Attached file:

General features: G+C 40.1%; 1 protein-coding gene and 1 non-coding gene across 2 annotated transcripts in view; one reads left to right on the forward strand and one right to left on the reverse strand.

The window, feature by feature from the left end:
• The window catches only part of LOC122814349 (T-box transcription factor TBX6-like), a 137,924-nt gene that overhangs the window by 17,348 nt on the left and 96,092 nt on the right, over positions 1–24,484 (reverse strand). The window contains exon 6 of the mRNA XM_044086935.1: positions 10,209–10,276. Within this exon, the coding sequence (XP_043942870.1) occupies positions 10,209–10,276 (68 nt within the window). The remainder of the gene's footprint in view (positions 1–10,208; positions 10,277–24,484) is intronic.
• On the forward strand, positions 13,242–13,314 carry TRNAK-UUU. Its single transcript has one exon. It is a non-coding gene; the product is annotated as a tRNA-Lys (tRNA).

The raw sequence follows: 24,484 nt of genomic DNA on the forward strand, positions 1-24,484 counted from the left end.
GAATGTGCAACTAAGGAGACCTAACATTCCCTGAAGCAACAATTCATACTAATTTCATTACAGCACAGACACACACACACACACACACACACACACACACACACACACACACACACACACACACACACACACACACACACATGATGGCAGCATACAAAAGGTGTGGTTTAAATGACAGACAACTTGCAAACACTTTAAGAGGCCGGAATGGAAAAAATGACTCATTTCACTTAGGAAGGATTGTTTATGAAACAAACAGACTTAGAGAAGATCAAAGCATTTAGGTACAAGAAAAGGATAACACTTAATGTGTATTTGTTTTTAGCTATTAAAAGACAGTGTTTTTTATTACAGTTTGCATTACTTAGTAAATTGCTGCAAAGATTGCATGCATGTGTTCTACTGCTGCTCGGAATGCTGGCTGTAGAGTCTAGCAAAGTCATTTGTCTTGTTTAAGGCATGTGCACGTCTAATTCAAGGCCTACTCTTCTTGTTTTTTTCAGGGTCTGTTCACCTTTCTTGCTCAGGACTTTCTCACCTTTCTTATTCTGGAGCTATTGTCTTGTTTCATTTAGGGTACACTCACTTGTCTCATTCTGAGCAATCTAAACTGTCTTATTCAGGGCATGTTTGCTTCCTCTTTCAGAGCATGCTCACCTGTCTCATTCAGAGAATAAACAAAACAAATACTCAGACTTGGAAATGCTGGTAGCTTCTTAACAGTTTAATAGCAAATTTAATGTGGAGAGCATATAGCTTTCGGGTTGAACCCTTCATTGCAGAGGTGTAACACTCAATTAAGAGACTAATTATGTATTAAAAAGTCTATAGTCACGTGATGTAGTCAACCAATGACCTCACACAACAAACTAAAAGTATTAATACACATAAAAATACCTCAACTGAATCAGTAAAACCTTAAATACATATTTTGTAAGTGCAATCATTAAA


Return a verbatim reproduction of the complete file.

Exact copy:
General features: G+C 40.1%; 1 protein-coding gene and 1 non-coding gene across 2 annotated transcripts in view; one reads left to right on the forward strand and one right to left on the reverse strand.

The window, feature by feature from the left end:
• The window catches only part of LOC122814349 (T-box transcription factor TBX6-like), a 137,924-nt gene that overhangs the window by 17,348 nt on the left and 96,092 nt on the right, over positions 1–24,484 (reverse strand). The window contains exon 6 of the mRNA XM_044086935.1: positions 10,209–10,276. Within this exon, the coding sequence (XP_043942870.1) occupies positions 10,209–10,276 (68 nt within the window). The remainder of the gene's footprint in view (positions 1–10,208; positions 10,277–24,484) is intronic.
• On the forward strand, positions 13,242–13,314 carry TRNAK-UUU. Its single transcript has one exon. It is a non-coding gene; the product is annotated as a tRNA-Lys (tRNA).

The raw sequence follows: 24,484 nt of genomic DNA on the forward strand, positions 1-24,484 counted from the left end.
GAATGTGCAACTAAGGAGACCTAACATTCCCTGAAGCAACAATTCATACTAATTTCATTACAGCACAGACACACACACACACACACACACACACACACACACACACACACACACACACACACACACACACACACACACACATGATGGCAGCATACAAAAGGTGTGGTTTAAATGACAGACAACTTGCAAACACTTTAAGAGGCCGGAATGGAAAAAATGACTCATTTCACTTAGGAAGGATTGTTTATGAAACAAACAGACTTAGAGAAGATCAAAGCATTTAGGTACAAGAAAAGGATAACACTTAATGTGTATTTGTTTTTAGCTATTAAAAGACAGTGTTTTTTATTACAGTTTGCATTACTTAGTAAATTGCTGCAAAGATTGCATGCATGTGTTCTACTGCTGCTCGGAATGCTGGCTGTAGAGTCTAGCAAAGTCATTTGTCTTGTTTAAGGCATGTGCACGTCTAATTCAAGGCCTACTCTTCTTGTTTTTTTCAGGGTCTGTTCACCTTTCTTGCTCAGGACTTTCTCACCTTTCTTATTCTGGAGCTATTGTCTTGTTTCATTTAGGGTACACTCACTTGTCTCATTCTGAGCAATCTAAACTGTCTTATTCAGGGCATGTTTGCTTCCTCTTTCAGAGCATGCTCACCTGTCTCATTCAGAGAATAAACAAAACAAATACTCAGACTTGGAAATGCTGGTAGCTTCTTAACAGTTTAATAGCAAATTTAATGTGGAGAGCATATAGCTTTCGGGTTGAACCCTTCATTGCAGAGGTGTAACACTCAATTAAGAGACTAATTATGTATTAAAAAGTCTATAGTCACGTGATGTAGTCAACCAATGACCTCACACAACAAACTAAAAGTATTAATACACATAAAAATACCTCAACTGAATCAGTAAAACCTTAAATACATATTTTGTAAGTGCAATCATTAAA